The past few weeks really feel like they’ve been flying by. Now that we’ve gotten into a consistent schedule working at the Education Center (3-6pm Tuesday-Friday, 10am-3pm on weekends) I feel like we’ve found the sort of rhythm moving forward with our classes we’d hoped to achieve. Attendance at the Center continues to be great (without being overwhelming), and we’re all starting to really get to know the most regular students. Our work outside of the Center progressing similarly well, as Lexy and Austin got a big meeting with the Minister of Youth and Sports earlier this week to discuss their efforts to promote field hockey and basketball in Mauritius, respectively.
I’ve also been keeping in touch with our government contacts in the Ministry of Arts and Culture, who inform me that my proposal for a youth poetry prize will be pitched for approval next week. If all goes well, the Mauritian President’s Fund for Creative Writing will be offering the funding for an ELI Africa-supported English-language poetry prize. I’ll be keeping my fingers crossed!
Poetry class has also been going very well. A group of about 8 students now consistently participate in the class each day, and have been doing a great job working to gain an understanding of the topics we discuss in class. In the past few days, we’ve been spending a lot of time working on Shakespearean sonnets and iambic pentameter in my poetry classes. We were even lucky enough to have McKay conduct a dramatic reading of the balcony scene from Romeo & Juliet to demonstrate the way iambic pentameter sounds when read aloud. While it was obviously challenging for students to grasp such difficult concepts initially, they’ve started to do a really good job in lessons the past few days. Today, they took a stab at writing a short verse in iambic pentameter, and here’s some of the work they produced.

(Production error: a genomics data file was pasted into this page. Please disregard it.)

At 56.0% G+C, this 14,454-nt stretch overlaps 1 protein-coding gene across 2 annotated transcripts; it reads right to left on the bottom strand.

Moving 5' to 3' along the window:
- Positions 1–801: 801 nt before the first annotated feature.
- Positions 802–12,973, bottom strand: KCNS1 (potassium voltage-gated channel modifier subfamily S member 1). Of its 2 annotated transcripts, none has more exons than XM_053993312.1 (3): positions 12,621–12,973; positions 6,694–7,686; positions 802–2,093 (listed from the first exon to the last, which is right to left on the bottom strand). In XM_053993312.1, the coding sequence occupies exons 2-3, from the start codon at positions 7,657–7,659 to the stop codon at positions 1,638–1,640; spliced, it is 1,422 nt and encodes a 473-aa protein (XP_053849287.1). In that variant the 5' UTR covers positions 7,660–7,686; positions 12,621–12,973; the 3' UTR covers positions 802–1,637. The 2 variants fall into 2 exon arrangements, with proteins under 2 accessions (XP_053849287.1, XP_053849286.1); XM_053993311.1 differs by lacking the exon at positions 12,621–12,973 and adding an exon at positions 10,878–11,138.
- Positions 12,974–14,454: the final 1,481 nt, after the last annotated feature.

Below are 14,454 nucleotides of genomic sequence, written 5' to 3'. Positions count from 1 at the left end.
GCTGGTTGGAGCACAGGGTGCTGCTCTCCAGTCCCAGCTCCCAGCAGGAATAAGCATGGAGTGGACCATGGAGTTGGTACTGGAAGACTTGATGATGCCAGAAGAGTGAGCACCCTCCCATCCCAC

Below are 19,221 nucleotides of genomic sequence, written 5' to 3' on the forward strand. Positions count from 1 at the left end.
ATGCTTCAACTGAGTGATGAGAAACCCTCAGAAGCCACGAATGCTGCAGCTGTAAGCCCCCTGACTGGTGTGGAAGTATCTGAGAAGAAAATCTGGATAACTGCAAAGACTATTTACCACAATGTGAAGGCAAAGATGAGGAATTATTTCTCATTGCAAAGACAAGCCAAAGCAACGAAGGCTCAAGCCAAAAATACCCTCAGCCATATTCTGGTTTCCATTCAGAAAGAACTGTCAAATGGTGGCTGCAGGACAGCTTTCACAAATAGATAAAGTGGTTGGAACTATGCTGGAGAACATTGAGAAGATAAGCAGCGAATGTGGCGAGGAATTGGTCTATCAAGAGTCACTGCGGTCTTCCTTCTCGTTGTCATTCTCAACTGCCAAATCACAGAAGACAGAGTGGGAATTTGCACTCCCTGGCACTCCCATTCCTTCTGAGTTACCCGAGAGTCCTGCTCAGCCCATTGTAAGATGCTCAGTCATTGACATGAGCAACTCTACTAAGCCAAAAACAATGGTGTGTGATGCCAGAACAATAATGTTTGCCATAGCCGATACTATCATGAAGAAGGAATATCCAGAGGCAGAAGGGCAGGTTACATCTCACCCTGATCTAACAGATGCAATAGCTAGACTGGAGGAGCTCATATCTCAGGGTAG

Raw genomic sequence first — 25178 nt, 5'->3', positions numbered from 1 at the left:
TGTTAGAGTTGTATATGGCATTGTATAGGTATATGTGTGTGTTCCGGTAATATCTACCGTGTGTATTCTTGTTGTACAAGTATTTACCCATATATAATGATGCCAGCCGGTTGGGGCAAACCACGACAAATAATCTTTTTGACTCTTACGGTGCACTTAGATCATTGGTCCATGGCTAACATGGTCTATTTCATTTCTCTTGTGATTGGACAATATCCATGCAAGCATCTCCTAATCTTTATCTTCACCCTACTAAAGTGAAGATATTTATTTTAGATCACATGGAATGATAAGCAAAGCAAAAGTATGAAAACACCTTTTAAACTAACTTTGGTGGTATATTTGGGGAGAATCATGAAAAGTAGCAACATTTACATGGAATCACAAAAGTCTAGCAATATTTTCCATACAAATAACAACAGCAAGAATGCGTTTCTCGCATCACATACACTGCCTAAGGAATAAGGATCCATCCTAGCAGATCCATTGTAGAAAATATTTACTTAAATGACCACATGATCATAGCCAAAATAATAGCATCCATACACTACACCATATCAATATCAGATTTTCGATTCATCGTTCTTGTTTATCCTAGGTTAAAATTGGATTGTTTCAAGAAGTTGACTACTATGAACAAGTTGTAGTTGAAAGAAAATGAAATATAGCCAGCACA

(Note: due to the French pronunciation of the word, we’ve come to calling poetry class “class po-EM” in recent weeks, thus making the second syllable in “poem” the long/stressed one—an important distinction when writing in iambic pentameter):
I have just joined poem classes today
Maybe even Shakespeare find it boring
To write poem with just ten syllables
It is funny to write poem like this. -Lafouine
I am reading a book on science now
I want to go to Port Louis with friends
I am watching an interesting film -Rebecca
Estelle is very beautiful today
Christelle wear a beautiful pink t-shirt
Rebecca is using her mobile phone
Lafouine has just read class poem right now
Lexy has write a poem for Edward. -Kevin
I mess with my friend and I forgive him
Kevin is my best friend and we badboys
I wear my hat on my head like my bro
I am not the best but I try to be -Ved